How your rates are calculated

We begin by valuing your property

The value of your property will change over time, taking into account land value and any improvements you’ve made to the property.

Then calculating the Net Annual Value (NAV)

For residential properties, the NAV is five per cent of the valuation as set by legislation, and can be higher for commercial and industrial properties.

And multiplying by the set rate

Your rates amount is then worked out by using the formula: NAV x rate in the dollar = $ amount of rates.

For 2018/19, this has been set at 5.611608 cents  for every property.

For example

  • Your residential property is valued at $700,000.
  • At 5 per cent of the value, the NAV is $35,000.
  • Charged at 0.05611608, your annual rates are $1,964.06

Please note that your property will also be charged Fire Service Property Levies. More details are available on State Government Fire Service Property Levy Website

We do not apply extra charges

Some councils will include an additional municipal charge on each property or service-specific charges (for services like bin collection). We do not charge you for these as part of our rates. However, we may charge interest on late payments.

Pay your rates installment now

Your questions

Why do we calculate rates in this way?

In 2004, we asked an independent group of residents to review different rates systems and decide which one was fairest. The group chose the Net Annual Value system. The other two options are:

  • Site Value (SV) – the market value of the land only
  • Capital Improved Value (CIV) – the total market value of the land plus buildings and other improvements.

 More detail is available in the Valuation of Land Act 1960.

How is your property valued?

Council has access to multiple sources of information that help determine the value of your property. For instance, our valuers analyse:

  • recent property sales
  • the local rental market
  • building and planning permits
  • other public sources

Valuations also take into account the different characteristics of each property and area, and may even request to enter your property to help make a true and correct valuation. The inspection is arranged in advance with the owner/occupier of the property.

When is your property valued?

Up until now and including the 2018 revaluation, property valuations occurred every two years and were carried out by a valuation authority (a municipal council or the Valuer-General). From 2019, valuations will be conducted annually and the Valuer-General will be the sole valuation authority. The Valuer-General will also provide valuations to councils and the State Revenue Office. Your current Valuation took place on the 1 January 2018

Supplementary valuations

In certain circumstances, supplementary valuations may be performed between general valuations. They are required when properties are:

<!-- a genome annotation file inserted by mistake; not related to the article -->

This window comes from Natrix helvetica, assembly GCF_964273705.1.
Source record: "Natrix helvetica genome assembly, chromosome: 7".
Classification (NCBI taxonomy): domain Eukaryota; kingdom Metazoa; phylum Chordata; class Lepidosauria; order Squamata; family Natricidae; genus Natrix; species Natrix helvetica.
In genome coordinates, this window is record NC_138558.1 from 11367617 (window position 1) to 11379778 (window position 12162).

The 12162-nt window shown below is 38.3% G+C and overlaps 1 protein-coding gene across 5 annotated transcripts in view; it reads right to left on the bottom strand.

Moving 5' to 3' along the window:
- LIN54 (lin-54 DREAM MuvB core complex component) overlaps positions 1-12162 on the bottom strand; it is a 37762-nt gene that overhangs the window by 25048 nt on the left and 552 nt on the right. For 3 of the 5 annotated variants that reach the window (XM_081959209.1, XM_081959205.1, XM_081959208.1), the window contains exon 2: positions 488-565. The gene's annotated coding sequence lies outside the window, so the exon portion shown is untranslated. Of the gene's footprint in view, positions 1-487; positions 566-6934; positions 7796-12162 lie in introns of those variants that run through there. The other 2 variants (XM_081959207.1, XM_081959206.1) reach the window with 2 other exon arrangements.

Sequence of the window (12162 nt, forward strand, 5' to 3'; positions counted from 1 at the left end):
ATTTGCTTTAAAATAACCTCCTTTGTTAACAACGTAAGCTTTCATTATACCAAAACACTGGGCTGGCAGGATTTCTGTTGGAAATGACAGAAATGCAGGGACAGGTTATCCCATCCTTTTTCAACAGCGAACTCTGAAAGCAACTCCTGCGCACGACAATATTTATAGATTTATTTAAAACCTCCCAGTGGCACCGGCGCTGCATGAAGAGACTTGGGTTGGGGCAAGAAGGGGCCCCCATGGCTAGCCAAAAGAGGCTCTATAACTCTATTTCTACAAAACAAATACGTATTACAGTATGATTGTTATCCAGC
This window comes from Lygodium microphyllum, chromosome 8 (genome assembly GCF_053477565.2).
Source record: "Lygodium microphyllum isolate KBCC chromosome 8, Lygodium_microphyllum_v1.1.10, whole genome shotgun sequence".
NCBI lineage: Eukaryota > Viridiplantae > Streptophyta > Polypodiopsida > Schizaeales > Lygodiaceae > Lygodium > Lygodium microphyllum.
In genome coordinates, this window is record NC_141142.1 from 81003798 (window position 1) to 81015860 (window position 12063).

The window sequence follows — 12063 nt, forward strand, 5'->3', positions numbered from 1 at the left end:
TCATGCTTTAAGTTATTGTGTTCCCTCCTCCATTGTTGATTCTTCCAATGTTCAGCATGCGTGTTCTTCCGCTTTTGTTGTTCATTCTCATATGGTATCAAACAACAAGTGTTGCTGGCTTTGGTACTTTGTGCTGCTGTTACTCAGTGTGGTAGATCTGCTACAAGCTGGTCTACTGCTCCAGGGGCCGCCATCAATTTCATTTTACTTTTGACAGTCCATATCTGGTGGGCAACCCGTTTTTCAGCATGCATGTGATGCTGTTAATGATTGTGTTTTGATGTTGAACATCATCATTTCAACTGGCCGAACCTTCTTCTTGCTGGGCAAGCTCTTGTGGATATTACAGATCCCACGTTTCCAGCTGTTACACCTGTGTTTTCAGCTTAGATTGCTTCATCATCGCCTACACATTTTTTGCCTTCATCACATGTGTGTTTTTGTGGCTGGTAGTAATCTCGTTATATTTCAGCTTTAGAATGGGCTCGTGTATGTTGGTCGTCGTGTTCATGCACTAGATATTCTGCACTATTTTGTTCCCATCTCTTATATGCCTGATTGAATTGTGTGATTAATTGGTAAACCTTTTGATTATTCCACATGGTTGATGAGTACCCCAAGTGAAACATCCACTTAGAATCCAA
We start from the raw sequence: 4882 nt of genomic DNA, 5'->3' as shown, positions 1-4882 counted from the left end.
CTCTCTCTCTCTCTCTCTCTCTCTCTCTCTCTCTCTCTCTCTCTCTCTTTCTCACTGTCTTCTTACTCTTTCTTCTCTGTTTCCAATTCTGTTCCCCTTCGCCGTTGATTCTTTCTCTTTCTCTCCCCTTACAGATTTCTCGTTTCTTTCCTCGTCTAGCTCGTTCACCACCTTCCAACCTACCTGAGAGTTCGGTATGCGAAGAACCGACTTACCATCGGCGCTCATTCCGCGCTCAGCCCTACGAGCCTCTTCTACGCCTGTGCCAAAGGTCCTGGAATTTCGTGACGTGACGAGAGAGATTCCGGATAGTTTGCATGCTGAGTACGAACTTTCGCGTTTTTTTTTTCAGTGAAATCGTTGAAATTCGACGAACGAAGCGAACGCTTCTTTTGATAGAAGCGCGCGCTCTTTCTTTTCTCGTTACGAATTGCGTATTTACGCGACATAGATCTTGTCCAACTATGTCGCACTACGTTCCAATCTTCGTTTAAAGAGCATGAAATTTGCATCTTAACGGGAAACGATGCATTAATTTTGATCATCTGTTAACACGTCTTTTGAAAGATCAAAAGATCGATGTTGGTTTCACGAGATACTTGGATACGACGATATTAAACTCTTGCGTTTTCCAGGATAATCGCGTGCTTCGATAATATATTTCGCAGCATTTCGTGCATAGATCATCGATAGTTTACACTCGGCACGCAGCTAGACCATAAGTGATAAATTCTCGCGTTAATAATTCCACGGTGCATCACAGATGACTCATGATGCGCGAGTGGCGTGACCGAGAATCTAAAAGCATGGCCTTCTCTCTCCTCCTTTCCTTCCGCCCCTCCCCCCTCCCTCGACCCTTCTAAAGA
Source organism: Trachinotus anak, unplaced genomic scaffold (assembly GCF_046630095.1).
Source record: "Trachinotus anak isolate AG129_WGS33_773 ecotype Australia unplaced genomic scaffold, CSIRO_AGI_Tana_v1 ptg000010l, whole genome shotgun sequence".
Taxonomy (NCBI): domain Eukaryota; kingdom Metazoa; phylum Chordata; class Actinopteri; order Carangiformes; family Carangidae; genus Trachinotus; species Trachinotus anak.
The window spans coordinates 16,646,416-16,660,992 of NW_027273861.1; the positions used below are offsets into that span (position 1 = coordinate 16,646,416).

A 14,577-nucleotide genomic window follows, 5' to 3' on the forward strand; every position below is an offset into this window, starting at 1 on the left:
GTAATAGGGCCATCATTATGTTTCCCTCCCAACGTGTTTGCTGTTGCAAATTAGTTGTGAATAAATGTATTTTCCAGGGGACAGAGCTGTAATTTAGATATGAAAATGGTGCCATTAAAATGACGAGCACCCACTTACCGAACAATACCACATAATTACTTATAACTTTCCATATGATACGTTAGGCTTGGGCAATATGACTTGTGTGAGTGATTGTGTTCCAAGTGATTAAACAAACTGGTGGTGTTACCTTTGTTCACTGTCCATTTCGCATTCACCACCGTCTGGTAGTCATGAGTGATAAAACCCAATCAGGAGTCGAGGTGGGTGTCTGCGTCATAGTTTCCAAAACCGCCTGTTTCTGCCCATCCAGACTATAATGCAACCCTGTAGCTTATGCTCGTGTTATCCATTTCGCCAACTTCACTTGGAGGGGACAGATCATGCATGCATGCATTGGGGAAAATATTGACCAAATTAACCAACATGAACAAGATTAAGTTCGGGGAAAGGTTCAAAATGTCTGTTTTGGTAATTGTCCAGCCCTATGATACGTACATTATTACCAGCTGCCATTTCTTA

• physically changed (eg altered, erected or demolished)
  • amalgamated, subdivided, portions sold off, rezoned or are affected by road construction.

Who does the valuations?

Only qualified valuers – professionals holding recognised tertiary qualifications and with the required practical experience – perform municipal valuations. Our valuers are employed by Council on a contract basis.

Our valuers operate under the highest standards of professionalism and ethics. All valuers must declare their impartiality before undertaking valuations. They also undertake to perform all valuations to the best of their ability and judgement.

Can you object to my property’s valuation?

If you are unhappy with how your property has been valued, you have two months from when you receive your first rates notice to object to your property valuation. You can also object to the rates amount on your notice if you think it is incorrect.

Please contact us to talk through your rates notices first. If you are still unhappy, you can request the required form. Our valuer will then contact you to discuss the matter with the objector.

If you are not satisfied with the decision, you may appeal to the Victorian Civil and Administrative Tribunal or to the Supreme Court.

If you object to a valuation you still must pay your rates by the due date, otherwise you will incur further charges.

What else are valuations used for?

Your property valuations are also used by:

  • water authorities (such as City West Water) as a basis for charging councils for fire services.

What is an Australian Valuation Property Classification Code (AVPCC)

    The Australian Valuation Property Clarification Code (AVPCC) is assigned to your property by our contract valuers as per the Fire Service Property Levy Act 2012 showing your  land use classification and is now indicated on your rate notice.